vitamins
Topics: Vitamin / Pages: 7 (1626 words) / Published: Sep 24th, 2013

VITAMINS

Introduction
Vitamins are organic food substances found only in living things, i.e. plants and animals. They are essential for our bodies to function properly, for growth, energy and for our general well-being. With very few exceptions the human body cannot manufacture or synthesize vitamins. They must be supplied in our diet or in man-made dietary supplements. Some people believe that vitamins can replace food, but that is incorrect. In fact, vitamins cannot be assimilated without also ingesting food. That is why it is best to take them with a meal.
They are found in very small quantities in food; certain health specialists recommend taking vitamin supplements to increase the supplies in food, while others insist that a well-balanced diet provides all the vitamins that an ordinary person needs. With such vitamins, there may be a danger of taking too much, but in the case of most vitamins, the greatest harm comes from not receiving enough. Vitamin deficiencies can be the cause of rickets, pellagra, and other diseases that have plagued the poor in the Western world and the third world in the past and in the present.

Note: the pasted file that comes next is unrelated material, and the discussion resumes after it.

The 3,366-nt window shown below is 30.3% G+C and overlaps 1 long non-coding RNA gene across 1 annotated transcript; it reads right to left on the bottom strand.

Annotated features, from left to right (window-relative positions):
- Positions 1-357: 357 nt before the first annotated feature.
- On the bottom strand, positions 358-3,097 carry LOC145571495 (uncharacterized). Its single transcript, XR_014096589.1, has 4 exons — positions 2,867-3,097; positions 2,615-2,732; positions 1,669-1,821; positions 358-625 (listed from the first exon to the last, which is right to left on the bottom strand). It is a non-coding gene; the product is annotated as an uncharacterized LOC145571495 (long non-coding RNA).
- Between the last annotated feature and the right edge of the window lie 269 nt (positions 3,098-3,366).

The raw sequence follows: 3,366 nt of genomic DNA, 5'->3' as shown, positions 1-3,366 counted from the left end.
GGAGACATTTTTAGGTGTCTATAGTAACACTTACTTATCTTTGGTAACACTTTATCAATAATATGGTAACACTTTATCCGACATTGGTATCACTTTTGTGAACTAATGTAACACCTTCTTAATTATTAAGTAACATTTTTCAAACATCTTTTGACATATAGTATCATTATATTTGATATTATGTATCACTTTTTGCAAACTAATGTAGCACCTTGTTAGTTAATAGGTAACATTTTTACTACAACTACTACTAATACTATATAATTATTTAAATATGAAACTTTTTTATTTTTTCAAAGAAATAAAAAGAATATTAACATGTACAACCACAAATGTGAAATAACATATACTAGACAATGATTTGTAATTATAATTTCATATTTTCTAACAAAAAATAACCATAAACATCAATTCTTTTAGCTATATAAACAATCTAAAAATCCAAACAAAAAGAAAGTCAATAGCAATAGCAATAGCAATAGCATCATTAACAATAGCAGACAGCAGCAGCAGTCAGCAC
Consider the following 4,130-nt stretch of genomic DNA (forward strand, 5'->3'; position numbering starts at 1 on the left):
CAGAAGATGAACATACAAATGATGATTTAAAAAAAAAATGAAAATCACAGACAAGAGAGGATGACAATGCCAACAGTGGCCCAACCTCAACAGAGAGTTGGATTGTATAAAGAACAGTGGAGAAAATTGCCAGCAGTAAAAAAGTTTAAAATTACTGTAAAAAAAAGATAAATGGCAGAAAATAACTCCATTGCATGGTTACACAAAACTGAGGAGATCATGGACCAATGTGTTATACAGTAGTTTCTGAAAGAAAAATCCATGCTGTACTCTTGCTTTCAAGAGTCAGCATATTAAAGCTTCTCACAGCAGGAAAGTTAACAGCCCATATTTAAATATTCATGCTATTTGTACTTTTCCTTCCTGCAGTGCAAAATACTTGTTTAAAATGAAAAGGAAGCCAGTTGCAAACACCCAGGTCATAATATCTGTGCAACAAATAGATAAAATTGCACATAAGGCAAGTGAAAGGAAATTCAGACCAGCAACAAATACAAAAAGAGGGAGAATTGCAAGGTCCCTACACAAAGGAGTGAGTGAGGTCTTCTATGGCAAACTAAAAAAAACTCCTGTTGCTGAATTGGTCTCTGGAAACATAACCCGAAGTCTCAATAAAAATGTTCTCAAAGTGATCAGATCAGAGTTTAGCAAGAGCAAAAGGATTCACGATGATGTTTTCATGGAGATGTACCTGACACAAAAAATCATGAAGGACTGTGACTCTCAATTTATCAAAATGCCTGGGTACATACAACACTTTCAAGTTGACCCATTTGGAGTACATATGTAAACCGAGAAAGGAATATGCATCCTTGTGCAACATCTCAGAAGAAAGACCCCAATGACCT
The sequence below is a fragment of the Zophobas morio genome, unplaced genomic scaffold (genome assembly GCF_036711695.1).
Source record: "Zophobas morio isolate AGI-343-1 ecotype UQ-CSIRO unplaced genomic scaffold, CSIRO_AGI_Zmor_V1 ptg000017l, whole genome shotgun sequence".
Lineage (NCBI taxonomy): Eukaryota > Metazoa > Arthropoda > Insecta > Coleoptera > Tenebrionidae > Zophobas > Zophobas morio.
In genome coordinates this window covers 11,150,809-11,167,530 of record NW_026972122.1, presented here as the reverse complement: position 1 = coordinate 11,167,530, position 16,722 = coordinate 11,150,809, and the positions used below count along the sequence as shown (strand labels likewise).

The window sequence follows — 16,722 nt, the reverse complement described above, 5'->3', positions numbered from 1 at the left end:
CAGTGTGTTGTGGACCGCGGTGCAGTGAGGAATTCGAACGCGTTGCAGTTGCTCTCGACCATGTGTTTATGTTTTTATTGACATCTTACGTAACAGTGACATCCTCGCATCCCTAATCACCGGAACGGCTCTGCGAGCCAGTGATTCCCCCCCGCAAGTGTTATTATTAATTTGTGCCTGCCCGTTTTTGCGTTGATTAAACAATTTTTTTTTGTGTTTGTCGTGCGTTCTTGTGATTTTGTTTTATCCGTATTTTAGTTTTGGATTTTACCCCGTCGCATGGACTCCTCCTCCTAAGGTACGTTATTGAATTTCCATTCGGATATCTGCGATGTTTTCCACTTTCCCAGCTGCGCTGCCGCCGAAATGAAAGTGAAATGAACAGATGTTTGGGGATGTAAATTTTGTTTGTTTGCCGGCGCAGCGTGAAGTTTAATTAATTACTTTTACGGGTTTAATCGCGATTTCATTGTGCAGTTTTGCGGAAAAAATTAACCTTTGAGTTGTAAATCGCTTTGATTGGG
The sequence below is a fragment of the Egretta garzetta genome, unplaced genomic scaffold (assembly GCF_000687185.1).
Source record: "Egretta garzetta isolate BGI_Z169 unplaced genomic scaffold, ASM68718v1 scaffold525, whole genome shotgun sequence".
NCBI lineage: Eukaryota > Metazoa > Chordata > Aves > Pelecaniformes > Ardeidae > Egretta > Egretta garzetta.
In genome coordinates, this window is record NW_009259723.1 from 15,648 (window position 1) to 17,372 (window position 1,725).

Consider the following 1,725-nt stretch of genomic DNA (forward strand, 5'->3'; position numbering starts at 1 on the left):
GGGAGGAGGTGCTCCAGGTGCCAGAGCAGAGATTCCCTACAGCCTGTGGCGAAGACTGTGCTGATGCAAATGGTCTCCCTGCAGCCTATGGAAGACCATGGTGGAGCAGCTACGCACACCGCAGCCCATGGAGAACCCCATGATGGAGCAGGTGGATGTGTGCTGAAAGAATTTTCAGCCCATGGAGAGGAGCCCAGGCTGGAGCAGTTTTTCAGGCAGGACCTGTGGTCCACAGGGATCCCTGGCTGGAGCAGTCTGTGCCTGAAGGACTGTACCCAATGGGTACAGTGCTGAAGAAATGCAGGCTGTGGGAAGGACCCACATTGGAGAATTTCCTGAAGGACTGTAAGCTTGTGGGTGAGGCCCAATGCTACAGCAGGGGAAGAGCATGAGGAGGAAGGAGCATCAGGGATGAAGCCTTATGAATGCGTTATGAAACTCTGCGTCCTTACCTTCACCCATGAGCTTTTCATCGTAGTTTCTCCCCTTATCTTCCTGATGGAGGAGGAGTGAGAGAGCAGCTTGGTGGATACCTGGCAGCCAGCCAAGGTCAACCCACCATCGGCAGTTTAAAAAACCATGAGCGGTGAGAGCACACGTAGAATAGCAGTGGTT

However, they do not in themselves provide energy, and thus vitamins alone do not qualify as a form of nutrition.Organisms require vitamins only in very small amounts: the total amount of vitamin mass a person needs in one day, for instance, is only about 0.5 g. Yet vitamins are absolutely essential to the maintenance of health and for disease prevention.

Classifying Vitamins
Numerous vitamin groups are necessary for the nutritional needs of humans, and though only small amounts of each are required to achieve their purpose, without them life could not be maintained. Some vitamins, including A, D, E, and K, are fat-soluble, meaning that they are found in fattier foods and in body fat. Thus, they can be stored in the body; for this

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